Who are American Muslims?

July 30, 2019

Since achieving National Board certification in adolescent social studies several years ago, I have felt a need to continue to educate myself and lead in my specific passion — religious literacy. One religious community that continues to face alarming amounts of discrimination in and out of the classroom is the American Muslim population.

This summer I was fortunate enough to be selected by the Institute for Social Policy and Understanding to serve as one of their educators. ISPU conducts objective, solution-seeking research that empowers American Muslims to develop their community and fully contribute to democracy and pluralism in the United States. A Dearborn, MI and Washington, D.C.-based think tank, ISPU accomplishes their mission by conducting and publishing rigorous, empirical research, and then coordinating and participating in events that educate the public and enable changemakers with the data.

Ignorance is rampant and too often it impacts the way we treat others. It’s really important to me that Americans understand information about the American Muslim population. Being armed with these facts is essential for educators to build safe and welcoming schools for all students. When roughly half of Americans do not know a (real) Muslim and 90% of coverage of Islam and Muslims in the US negative, more work is needed.

So here is what you should know:

  • There are an estimated 3 million Muslims in America,
  • Muslims are the youngest faith community in America, with nearly a quarter between the ages of 18-24 years old,
  • Muslims are also the most ethnically diverse faith community in America — the only faith group to have no majority race,

Sadly, according to the FBI, hate crimes targeting Muslims were higher in 2016 than any year on record, including right after 9/11. This hatred towards Muslims finds its way into our schools. In fact,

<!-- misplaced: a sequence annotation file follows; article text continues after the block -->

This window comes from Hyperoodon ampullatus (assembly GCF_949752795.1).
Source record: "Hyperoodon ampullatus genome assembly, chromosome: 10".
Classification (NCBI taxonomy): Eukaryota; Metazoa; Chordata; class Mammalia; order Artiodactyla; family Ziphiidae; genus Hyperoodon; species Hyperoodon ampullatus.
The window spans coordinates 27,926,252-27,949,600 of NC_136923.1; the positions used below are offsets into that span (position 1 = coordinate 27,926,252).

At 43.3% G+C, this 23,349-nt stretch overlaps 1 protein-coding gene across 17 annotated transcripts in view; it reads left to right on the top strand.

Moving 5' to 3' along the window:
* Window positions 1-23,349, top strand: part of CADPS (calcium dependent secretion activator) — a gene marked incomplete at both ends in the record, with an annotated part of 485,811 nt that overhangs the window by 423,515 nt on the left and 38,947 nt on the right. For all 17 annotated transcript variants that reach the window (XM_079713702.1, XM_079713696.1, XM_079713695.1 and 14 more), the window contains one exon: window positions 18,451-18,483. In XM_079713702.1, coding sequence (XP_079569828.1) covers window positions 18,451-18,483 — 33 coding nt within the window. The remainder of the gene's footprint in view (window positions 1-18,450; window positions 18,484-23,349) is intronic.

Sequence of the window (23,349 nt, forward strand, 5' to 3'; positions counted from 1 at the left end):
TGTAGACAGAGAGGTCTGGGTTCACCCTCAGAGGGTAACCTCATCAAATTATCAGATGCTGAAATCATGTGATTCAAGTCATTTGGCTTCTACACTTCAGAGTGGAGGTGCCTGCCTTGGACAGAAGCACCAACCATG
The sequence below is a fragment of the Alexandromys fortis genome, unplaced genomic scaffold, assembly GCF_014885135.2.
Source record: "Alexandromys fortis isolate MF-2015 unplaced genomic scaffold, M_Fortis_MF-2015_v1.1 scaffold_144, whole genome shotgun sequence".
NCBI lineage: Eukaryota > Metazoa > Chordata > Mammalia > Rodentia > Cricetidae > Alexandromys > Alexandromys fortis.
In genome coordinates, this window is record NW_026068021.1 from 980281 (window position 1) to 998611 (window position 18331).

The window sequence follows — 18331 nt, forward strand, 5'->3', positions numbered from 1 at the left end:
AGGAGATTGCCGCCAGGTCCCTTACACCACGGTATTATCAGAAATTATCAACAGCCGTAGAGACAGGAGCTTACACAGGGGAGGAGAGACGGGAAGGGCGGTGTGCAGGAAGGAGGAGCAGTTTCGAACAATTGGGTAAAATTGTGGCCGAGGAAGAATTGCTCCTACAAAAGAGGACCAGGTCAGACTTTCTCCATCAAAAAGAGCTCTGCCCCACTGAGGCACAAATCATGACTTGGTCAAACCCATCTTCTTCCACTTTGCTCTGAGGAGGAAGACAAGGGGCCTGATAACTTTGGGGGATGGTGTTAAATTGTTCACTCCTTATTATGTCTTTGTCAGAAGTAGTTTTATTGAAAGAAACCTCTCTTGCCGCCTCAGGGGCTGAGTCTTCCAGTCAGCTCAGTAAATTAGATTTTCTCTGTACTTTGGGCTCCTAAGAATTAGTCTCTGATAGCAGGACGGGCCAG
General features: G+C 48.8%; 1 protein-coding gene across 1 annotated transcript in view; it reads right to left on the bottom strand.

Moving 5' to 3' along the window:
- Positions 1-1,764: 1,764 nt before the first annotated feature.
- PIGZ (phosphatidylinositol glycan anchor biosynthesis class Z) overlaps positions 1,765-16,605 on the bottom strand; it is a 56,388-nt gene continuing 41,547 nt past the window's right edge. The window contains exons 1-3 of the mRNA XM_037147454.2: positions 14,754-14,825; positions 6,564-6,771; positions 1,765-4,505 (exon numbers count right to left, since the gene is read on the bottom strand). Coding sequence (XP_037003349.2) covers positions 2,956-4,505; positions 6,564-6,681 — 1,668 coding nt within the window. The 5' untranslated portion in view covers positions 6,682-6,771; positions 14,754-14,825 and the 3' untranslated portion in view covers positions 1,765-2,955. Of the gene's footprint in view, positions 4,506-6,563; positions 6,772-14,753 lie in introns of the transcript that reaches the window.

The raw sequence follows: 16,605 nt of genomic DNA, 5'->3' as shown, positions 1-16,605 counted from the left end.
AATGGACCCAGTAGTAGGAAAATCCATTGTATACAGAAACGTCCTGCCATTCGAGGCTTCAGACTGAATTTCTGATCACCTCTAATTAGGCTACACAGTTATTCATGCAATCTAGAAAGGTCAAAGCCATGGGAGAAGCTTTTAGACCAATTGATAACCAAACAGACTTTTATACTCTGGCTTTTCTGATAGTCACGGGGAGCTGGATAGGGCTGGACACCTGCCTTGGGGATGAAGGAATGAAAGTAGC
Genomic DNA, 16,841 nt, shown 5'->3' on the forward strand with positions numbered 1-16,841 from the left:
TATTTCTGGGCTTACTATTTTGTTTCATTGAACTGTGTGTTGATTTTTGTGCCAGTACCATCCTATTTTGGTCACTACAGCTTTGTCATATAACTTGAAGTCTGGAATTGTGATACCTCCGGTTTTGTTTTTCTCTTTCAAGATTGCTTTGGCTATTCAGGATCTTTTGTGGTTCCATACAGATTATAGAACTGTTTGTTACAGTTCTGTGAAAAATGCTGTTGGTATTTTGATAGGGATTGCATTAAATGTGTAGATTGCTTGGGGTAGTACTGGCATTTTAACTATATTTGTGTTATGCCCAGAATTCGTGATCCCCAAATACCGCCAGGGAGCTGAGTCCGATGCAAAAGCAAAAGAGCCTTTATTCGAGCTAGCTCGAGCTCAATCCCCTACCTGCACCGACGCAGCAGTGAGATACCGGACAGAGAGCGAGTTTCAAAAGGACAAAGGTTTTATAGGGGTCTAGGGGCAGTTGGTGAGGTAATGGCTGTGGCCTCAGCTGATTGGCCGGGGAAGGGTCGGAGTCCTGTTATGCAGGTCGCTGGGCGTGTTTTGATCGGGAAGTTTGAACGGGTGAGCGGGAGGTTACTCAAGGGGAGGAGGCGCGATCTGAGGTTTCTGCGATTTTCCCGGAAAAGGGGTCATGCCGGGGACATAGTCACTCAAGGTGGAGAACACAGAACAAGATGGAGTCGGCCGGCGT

• 42% of Muslim families with kids in grade school report that their children experienced bullying because of their faith, higher than any other faith community surveyed.

What was especially unsettling, however, was the fact that a quarter of the bullying incidents involved a teacher or administrator as the bully. This underscores our need for better training of our fellow educators, especially if we consider this important fact: Bias-based bullying has more negative affect on children than regular variety – as it is seen to be based on an integral part of who they are, something they can’t change – so the child anticipates it to keep happening over and over.

It is then not surprising that Muslims are the most likely to express anxiety and fear for their personal safety. Though hate crimes are rare, their psychological impact on the wider targeted community is more widespread. As such:

  • 60% of American Muslims report experiencing some frequency of faith-based discrimination, higher than any other group.
  • 86% of Americans say they want to live in a country where no one is targeted for their faith identity.

Islamophobia is about fear. When we are afraid, according to neuroscience research, we are not only more likely to be biased toward people who are different from us, but we are more likely to accept conformity and authoritarianism.

Fear has no place in our classrooms. I encourage you to help bring this data into your schools and districts to reach out to ISPU to have one of their trained educators provide training for you.

ISPU has a wealth of other resources for teachers in their educators toolkit. That includes a report on religious-based bullying that covers a set of recommendations for teachers, administrators, parents, and more.

((1 According to a study by Media Tenor, a media content analysis firm based in Germany, 90% of US TV news media portrays Islam and Muslims negatively.))

Chris Murray, NBCT

Chris Murray is a National Board Certified teacher who teaches Social Studies at Bethesda-Chevy Chase High School (Montgomery County). Over the past decade he has taught and created a wide variety of courses while creating and facilitating a religious literacy professional development program. Chris lives in Rockville with his wife and two sons.